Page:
War Memorial Gary Trouton


December 2006

With his tongue firmly in his cheek, Les gives graham some heartfelt advice...

Reading the November Issue of the Village Pump I came across a letter from Graham Forster who in effect concluded his letter by asking for advice and who can ignore anyone at their time of need?

After careful thought I have come to the conclusion that many years ago Graham fell in love. It so happened, in my view that it was with motor cars. I too fell in love years ago but fortunately not with a motor car. After all, as Graham was about to discover, you had to leave a car over night in a garage. I was able to make, in my case, alternative arrangements.

Eventually Graham decided he could hardly leave his car in the garage all the time. They were not built for that, but for transporting such as himself from A to B hopefully at great speed, and the day eventually arrived when it was time to take to the road. This in itself would not have been a problem had it not been for the fact that so many thousands of Graham's fellow motorists had exactly the same idea.

His decision to travel in the direction of Scotland seemed reasonable, unless of course he was hoping to watch the rugby as Cardiff Arms Park, in which case contact with the A.A. appeared to have been advisable. It was during these trips to Scotland that it would seem that some chinks started to appear in his love life. He was frequently heard to mention to his many friends that these journeys were beginning to build up in him, what he called an "instinctive loathing" and he considered, again to use his own words, that "life was becoming untenable"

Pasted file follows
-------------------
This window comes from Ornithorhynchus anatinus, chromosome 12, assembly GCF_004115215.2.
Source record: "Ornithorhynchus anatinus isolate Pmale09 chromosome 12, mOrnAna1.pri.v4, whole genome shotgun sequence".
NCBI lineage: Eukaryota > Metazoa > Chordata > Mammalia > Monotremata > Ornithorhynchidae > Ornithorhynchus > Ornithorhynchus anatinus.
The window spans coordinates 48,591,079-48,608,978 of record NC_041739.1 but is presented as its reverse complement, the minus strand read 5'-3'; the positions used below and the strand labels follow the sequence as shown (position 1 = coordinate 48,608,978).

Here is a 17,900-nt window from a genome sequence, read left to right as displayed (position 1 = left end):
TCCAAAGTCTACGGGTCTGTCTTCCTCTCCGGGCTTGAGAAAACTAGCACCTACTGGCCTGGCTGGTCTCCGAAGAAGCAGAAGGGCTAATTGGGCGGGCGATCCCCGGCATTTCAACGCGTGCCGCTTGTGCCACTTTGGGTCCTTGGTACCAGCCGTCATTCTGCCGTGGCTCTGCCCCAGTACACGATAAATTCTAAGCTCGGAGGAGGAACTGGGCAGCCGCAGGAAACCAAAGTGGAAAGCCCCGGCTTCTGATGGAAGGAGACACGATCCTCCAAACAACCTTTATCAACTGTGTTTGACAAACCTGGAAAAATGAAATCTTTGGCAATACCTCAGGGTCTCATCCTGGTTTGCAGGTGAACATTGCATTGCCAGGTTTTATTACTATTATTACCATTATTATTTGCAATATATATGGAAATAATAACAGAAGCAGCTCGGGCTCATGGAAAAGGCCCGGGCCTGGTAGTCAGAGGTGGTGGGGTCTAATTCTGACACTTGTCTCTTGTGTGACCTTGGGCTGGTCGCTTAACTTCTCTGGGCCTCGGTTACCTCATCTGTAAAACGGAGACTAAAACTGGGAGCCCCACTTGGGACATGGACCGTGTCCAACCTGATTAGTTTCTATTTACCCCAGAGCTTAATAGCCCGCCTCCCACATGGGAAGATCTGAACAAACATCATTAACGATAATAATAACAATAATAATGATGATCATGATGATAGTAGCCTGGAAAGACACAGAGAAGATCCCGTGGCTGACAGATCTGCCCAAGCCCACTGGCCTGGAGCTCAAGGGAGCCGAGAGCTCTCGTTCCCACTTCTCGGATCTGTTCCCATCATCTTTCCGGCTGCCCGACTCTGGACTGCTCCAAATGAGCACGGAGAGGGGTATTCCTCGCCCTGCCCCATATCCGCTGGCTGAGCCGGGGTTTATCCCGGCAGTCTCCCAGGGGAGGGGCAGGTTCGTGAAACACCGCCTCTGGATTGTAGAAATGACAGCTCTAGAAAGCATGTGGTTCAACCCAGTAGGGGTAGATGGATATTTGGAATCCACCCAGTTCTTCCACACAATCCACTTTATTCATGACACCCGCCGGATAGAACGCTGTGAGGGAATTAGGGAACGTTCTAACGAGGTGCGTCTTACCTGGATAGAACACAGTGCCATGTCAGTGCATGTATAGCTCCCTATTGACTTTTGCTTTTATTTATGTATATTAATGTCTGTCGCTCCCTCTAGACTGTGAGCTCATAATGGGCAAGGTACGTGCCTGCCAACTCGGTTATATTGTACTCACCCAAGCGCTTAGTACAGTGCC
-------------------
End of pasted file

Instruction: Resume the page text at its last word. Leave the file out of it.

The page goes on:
If only he knew the fate that was to befall him in the years to come. Graham had made the decision, mystifying his many friends, to move to darkest Norfolk, a County so backward that just about everyone living there spent their time watching Roy Rogers films. Not only that but no one had ever heard of dual carriageways! You saw one or two in Roy Rogers films but that was that.

And so it came to pass that on one fateful day Graham found himself departing from the large, well large by Norfolk standards, town of Diss, travelling back to his home village of Stoke Ferry; a village first described by a visiting Derbyshire author, A.T.Chesterfield, who wrote in 1836 that Stoke Ferry possessed the finest panoramic views of the Norfolk Fens that he had ever seen. Later of course Grampian Foods appeared on the scene and in one foul swoop obliterated 99% of them, but that of course was another story.

Graham was only a mile or so along the road when he came across something that was to impede his journey all the way back home, a fellow motorist, towing a caravan, and travelling at a speed that even Roy Rogers would have exceeded on his horse Trigger. Finally Graham arrived safely back home, shaken but not stirred but in such an irate condition that he was compelled at once to put pen to paper, seeking advice from the intellectual readers of his village magazine, hence my interest.

My considered advice to Graham Forster is to retire the love of his life to the garage where it belongs. Travel, as indeed I do, by bus to King's Lynn, purchase all the Video's of Roy Rogers that he can lay his hands on. He should call in at the Globe Hotel, as again I do, purchase a pint of their best ale, and a packet of crisps, read the Eastern Daily Press, and then as you occasionally look up don't be surprised if the delectable Miss Jones walks by thereby making your day one to remember.

If by some chance that advice doesn't appeal then I suggest Graham can turn his attention to something which is gaining immense popularity in Norfolk at this moment, Mountaineering.

Les Lawrence

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